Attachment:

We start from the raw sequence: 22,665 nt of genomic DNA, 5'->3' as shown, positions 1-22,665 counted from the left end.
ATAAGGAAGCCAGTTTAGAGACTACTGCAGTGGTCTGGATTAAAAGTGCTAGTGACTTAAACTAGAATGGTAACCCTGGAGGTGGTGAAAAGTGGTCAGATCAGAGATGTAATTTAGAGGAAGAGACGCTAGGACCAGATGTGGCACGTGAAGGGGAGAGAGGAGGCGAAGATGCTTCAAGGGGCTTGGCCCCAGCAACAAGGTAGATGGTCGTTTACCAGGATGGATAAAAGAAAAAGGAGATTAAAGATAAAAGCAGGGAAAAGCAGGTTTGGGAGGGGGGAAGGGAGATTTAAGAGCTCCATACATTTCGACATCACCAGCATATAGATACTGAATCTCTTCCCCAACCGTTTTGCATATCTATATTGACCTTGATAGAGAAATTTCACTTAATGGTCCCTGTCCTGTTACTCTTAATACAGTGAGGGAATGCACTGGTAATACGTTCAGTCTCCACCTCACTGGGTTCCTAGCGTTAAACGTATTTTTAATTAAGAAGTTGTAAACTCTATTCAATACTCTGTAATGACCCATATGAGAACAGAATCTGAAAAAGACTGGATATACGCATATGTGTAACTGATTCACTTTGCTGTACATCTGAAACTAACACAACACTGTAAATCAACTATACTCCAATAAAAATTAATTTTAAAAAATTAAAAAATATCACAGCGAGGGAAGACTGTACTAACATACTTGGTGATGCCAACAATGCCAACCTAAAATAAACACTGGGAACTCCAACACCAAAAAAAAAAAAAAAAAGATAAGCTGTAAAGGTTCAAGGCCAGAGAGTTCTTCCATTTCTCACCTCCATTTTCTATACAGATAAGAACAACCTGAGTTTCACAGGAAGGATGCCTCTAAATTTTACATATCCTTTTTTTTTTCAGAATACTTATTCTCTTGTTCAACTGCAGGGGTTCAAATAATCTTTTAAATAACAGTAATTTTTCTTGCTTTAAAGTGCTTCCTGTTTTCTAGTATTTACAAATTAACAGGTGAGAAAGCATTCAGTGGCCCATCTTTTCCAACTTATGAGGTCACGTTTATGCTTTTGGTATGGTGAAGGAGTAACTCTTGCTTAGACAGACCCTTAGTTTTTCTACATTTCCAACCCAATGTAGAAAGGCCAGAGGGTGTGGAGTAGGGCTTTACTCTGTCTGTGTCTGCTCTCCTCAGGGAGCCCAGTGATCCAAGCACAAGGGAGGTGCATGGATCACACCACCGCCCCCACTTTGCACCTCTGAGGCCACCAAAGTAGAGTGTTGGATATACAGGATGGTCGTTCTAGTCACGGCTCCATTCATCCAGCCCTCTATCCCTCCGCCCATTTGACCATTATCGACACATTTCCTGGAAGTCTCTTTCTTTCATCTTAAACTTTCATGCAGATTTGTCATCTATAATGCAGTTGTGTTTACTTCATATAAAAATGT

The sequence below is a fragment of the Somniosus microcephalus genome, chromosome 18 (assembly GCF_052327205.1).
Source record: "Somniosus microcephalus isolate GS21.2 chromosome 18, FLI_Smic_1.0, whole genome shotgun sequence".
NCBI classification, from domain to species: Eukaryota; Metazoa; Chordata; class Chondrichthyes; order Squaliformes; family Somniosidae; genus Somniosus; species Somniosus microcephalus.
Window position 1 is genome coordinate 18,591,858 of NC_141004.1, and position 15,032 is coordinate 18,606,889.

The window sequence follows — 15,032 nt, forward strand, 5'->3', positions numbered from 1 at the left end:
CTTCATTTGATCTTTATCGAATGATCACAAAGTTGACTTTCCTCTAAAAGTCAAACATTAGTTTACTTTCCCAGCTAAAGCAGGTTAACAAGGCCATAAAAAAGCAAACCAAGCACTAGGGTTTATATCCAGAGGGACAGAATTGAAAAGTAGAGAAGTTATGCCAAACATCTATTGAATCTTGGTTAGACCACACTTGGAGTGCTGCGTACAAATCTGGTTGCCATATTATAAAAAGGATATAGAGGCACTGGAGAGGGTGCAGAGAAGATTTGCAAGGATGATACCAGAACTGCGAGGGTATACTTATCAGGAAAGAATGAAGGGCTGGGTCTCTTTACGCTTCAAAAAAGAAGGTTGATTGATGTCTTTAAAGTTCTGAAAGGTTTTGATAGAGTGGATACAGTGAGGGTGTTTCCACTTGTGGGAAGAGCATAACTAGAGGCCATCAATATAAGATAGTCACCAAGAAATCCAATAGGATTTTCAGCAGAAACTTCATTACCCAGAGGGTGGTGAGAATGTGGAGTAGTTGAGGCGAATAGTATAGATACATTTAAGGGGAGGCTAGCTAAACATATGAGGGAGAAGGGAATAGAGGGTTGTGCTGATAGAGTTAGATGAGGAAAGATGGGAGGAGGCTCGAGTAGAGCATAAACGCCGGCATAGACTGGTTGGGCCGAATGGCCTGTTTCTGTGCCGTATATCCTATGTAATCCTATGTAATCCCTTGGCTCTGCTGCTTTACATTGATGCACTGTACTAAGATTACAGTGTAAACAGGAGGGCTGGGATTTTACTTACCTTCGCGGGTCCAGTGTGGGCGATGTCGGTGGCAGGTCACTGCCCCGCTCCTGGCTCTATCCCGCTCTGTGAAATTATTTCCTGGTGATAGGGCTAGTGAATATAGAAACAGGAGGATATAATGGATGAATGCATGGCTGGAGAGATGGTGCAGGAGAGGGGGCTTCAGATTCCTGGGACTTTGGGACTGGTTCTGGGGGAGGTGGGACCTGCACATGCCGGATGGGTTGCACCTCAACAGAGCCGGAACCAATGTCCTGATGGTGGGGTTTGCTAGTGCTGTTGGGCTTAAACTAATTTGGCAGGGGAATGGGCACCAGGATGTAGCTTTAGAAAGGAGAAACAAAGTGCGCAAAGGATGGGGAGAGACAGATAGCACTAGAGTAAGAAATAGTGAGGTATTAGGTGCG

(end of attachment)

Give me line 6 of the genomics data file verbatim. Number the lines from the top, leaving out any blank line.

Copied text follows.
Window position 1 is genome coordinate 18,591,858 of NC_141004.1, and position 15,032 is coordinate 18,606,889.